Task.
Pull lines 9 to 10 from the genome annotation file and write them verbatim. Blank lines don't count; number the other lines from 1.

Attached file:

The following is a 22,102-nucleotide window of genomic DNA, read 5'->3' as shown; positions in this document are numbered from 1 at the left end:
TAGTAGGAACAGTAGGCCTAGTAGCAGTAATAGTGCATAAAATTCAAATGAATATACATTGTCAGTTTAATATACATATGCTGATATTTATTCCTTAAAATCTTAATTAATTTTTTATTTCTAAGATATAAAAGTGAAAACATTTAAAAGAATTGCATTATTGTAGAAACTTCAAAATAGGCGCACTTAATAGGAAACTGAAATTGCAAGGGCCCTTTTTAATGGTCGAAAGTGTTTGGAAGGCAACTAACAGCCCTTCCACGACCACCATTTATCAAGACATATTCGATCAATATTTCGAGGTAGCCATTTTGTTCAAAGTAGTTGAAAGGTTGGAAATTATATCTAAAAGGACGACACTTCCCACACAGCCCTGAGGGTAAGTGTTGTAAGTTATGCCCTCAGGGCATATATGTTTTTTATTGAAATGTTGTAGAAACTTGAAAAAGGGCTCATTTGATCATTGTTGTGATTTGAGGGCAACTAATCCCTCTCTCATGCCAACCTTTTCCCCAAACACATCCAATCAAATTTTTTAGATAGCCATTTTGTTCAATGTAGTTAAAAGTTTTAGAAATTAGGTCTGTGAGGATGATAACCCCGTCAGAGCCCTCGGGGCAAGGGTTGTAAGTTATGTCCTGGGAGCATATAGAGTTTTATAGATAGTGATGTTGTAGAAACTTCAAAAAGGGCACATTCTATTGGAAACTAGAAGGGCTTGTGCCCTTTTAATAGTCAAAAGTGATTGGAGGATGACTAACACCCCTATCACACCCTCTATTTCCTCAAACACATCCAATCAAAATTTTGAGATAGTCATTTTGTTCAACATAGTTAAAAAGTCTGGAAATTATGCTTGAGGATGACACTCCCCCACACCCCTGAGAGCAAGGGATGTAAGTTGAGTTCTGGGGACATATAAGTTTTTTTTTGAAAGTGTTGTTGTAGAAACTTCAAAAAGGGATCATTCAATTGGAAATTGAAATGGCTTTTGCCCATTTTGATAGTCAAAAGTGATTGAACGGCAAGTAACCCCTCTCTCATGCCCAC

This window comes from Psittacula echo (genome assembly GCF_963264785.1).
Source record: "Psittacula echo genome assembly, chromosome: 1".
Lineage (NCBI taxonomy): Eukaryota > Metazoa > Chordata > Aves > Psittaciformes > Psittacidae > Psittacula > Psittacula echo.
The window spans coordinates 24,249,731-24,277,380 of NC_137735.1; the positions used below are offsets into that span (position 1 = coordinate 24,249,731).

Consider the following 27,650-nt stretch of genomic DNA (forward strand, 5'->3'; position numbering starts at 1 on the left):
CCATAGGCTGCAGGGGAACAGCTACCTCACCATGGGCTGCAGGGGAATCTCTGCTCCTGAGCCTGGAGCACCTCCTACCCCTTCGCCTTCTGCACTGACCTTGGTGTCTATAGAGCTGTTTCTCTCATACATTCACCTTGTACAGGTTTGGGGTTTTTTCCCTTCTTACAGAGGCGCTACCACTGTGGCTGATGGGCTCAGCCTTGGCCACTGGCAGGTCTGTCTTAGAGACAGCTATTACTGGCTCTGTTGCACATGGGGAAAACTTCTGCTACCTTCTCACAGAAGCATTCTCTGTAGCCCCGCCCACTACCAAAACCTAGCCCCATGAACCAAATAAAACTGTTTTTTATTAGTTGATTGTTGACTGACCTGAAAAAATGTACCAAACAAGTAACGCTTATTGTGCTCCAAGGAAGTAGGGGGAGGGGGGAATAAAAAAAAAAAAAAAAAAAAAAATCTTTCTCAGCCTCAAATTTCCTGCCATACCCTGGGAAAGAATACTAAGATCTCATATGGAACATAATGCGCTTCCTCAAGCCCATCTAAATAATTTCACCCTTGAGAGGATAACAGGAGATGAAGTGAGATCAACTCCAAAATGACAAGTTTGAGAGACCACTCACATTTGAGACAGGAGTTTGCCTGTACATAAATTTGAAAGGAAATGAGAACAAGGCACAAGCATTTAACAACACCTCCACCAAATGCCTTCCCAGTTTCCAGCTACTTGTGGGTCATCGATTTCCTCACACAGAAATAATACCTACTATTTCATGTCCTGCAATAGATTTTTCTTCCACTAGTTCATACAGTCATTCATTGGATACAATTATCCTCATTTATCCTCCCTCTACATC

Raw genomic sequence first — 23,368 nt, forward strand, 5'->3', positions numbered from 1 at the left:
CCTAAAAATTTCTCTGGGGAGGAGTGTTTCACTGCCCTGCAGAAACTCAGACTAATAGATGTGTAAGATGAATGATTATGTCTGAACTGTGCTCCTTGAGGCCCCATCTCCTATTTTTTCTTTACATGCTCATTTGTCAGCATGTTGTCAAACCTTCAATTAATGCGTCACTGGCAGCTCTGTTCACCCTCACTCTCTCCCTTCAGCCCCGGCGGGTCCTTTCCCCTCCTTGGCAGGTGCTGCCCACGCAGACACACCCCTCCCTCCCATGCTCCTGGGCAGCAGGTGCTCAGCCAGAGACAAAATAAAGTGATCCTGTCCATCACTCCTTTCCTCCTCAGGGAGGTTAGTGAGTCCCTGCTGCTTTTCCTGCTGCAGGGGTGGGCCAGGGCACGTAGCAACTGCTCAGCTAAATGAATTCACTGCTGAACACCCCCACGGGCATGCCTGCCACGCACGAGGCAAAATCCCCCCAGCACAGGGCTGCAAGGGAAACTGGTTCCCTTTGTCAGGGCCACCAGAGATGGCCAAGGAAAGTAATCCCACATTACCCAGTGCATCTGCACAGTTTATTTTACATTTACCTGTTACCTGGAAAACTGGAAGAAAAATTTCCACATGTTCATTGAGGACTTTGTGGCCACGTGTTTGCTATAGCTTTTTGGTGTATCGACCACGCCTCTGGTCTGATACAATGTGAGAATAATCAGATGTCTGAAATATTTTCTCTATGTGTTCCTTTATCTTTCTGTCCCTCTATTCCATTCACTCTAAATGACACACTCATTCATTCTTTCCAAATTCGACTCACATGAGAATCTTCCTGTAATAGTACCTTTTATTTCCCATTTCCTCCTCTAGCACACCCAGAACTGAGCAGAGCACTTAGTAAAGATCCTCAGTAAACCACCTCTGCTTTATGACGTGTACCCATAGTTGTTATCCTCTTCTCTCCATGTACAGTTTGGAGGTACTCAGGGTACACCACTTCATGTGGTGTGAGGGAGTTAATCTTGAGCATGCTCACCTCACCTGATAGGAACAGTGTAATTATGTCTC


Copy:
Raw genomic sequence first — 23,368 nt, forward strand, 5'->3', positions numbered from 1 at the left:
CCTAAAAATTTCTCTGGGGAGGAGTGTTTCACTGCCCTGCAGAAACTCAGACTAATAGATGTGTAAGATGAATGATTATGTCTGAACTGTGCTCCTTGAGGCCCCATCTCCTATTTTTTCTTTACATGCTCATTTGTCAGCATGTTGTCAAACCTTCAATTAATGCGTCACTGGCAGCTCTGTTCACCCTCACTCTCTCCCTTCAGCCCCGGCGGGTCCTTTCCCCTCCTTGGCAGGTGCTGCCCACGCAGACACACCCCTCCCTCCCATGCTCCTGGGCAGCAGGTGCTCAGCCAGAGACAAAATAAAGTGATCCTGTCCATCACTCCTTTCCTCCTCAGGGAGGTTAGTGAGTCCCTGCTGCTTTTCCTGCTGCAGGGGTGGGCCAGGGCACGTAGCAACTGCTCAGCTAAATGAATTCACTGCTGAACACCCCCACGGGCATGCCTGCCACGCACGAGGCAAAATCCCCCCAGCACAGGGCTGCAAGGGAAACTGGTTCCCTTTGTCAGGGCCACCAGAGATGGCCAAGGAAAGTAATCCCACATTACCCAGTGCATCTGCACAGTTTATTTTACATTTACCTGTTACCTGGAAAACTGGAAGAAAAATTTCCACATGTTCATTGAGGACTTTGTGGCCACGTGTTTGCTATAGCTTTTTGGTGTATCGACCACGCCTCTGGTCTGATACAATGTGAGAATAATCAGATGTCTGAAATATTTTCTCTATGTGTTCCTTTATCTTTCTGTCCCTCTATTCCATTCACTCTAAATGACACACTCATTCATTCTTTCCAAATTCGACTCACATGAGAATCTTCCTGTAATAGTACCTTTTATTTCCCATTTCCTCCTCTAGCACACCCAGAACTGAGCAGAGCACTTAGTAAAGATCCTCAGTAAACCACCTCTGCTTTATGACGTGTACCCATAGTTGTTATCCTCTTCTCTCCATGTACAGTTTGGAGGTACTCAGGGTACACCACTTCATGTGGTGTGAGGGAGTTAATCTTGAGCATGCTCACCTCACCTGATAGGAACAGTGTAATTATGTCTC